Here’s how to avoid a home improvement disaster

This year has been – and should continue to be – a great year for consumers wanting to do home improvements like closet updates, solar panels, and kitchen and bathroom remodels.

But there are always a number of bad actors who think they can play contractor and make some money off the boom.

One contractor didn’t like where things were headed and seven years after launching his career as a roofing contractor, Dmitry Lipinskiy, CEO of Directorii, sold his business and became consumer advocate. He told ConsumerAffairs, “It’s hard to find a contractor you can trust but it doesn’t have to be this way.”

Contractor advice straight from the horse’s mouth

Now that he’s turned consumer champion, ConsumerAffairs asked Lipinskiy if he would share some insider information on how we all can protect ourselves against contractors who make big promises and leave us hoping that they’ll follow through. Here are some of his thoughts on several home-related topics:

How to find the best building materials and contractors

“Do your research: look for independent reviews and guides. Youtube and Google are great, but pay attention to sources: make sure they are not coming from manufacturers themselves,” he said.

For example, he said several online services are putting their money where their mouths are in regard to recommendations.

Lipinskiy pointed to Google which offers a $2000 guarantee, Contractor’s List’s $10,000 guarantee (in Texas) for its recommendations, and Directorii.com which offers a $20,000 guarantee in all states for all recommendations. 

“These sites might have a limited number of contractors listed, but unlike more popular sites these sites don’t have ‘fine prints’ stating you are hiring at your own risk: they help you with disputes,” he said.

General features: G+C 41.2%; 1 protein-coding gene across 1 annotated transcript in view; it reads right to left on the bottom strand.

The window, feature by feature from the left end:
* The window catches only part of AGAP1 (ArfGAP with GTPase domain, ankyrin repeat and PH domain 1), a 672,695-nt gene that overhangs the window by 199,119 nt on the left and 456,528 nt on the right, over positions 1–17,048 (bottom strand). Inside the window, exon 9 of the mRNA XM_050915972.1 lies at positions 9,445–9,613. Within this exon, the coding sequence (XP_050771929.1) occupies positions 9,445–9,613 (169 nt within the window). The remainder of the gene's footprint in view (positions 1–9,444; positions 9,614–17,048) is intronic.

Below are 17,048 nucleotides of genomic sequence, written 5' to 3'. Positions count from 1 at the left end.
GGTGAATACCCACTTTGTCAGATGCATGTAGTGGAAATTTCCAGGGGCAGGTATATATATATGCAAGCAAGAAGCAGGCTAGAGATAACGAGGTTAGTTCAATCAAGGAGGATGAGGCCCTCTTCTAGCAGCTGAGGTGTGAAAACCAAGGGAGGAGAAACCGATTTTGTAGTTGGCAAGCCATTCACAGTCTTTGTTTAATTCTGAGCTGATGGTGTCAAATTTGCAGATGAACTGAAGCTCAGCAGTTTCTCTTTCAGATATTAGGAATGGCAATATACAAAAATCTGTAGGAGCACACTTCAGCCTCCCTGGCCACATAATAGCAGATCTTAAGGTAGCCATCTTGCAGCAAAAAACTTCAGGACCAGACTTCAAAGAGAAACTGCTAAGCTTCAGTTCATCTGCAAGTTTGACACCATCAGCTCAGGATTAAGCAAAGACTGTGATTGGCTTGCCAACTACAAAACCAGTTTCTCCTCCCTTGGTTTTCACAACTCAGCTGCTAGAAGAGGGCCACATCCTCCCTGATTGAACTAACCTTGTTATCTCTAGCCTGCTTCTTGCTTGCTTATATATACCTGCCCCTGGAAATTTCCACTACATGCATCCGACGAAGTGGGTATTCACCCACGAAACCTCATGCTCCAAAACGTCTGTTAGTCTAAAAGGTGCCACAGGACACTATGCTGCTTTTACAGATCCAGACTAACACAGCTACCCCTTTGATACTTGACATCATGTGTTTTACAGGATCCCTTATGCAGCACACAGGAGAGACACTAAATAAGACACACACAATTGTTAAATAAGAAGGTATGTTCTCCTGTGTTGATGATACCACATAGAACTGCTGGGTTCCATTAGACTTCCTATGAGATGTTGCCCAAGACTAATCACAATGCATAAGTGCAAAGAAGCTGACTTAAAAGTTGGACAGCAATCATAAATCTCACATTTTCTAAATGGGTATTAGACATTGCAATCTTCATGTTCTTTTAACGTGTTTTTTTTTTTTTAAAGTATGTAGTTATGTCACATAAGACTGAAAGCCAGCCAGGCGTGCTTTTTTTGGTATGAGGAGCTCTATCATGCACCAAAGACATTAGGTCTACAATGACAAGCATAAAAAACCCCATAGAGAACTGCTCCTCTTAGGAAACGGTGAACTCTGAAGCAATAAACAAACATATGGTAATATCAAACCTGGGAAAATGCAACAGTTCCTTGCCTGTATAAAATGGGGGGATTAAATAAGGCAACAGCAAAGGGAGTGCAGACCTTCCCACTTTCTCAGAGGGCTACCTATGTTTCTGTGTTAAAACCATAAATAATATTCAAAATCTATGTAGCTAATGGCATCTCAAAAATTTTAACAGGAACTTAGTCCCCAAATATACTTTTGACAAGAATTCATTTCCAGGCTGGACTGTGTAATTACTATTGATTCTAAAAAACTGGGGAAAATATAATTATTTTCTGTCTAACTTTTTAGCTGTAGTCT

ConsumerAffairs offers a number of resources to help homeowners who are planning improvements, including an analysis of some of the best bathroom remodeling contractors, including verified reviews.

Working with an insurance company after a weather disaster.

“Document and take pictures of everything before. Outside items are the most important. You will need a picture to prove the condition of items before: grill, pool, fence, deck, furniture etc.,” Lipinskiy advises. “Make sure your contractor is present during inspection with an adjuster to keep him accountable for the scope of damage and to help him to document everything.”

How about warranties?

One of the things that motivated Lipinskiy to hang up his contractor hat was all the gimmicks contractors use. At the top, he lists “50-year” and “lifetime” warranties. He throws extra shade on asphalt manufacturers that make those offers because the life expectancy in his estimation is really only 15-20 years.

“Many issue warranties without inspection of the jobs because they know they will put liability on contractors when a claim is filed,” he said, noting that transferability of warranties is also a “joke.”

Disputes over large projects and how to avoid them.

How can you avoid a dispute when things go wrong? Lipinskiy’s suggestions include:

  • Never pay in full until the majority of the work is done

  • Ask for lien waivers from subcontractors and suppliers

  • Check references

  • Ask for the warranty registration process and how to file a claim if something goes wrong.

  • Understand the dispute resolution process before it takes place. 

But, whatever you do, “Don’t give large deposits,” he suggested. “Rather use small increments based on stages of projects completed: 25%/25%/25%25% is a good example.” 

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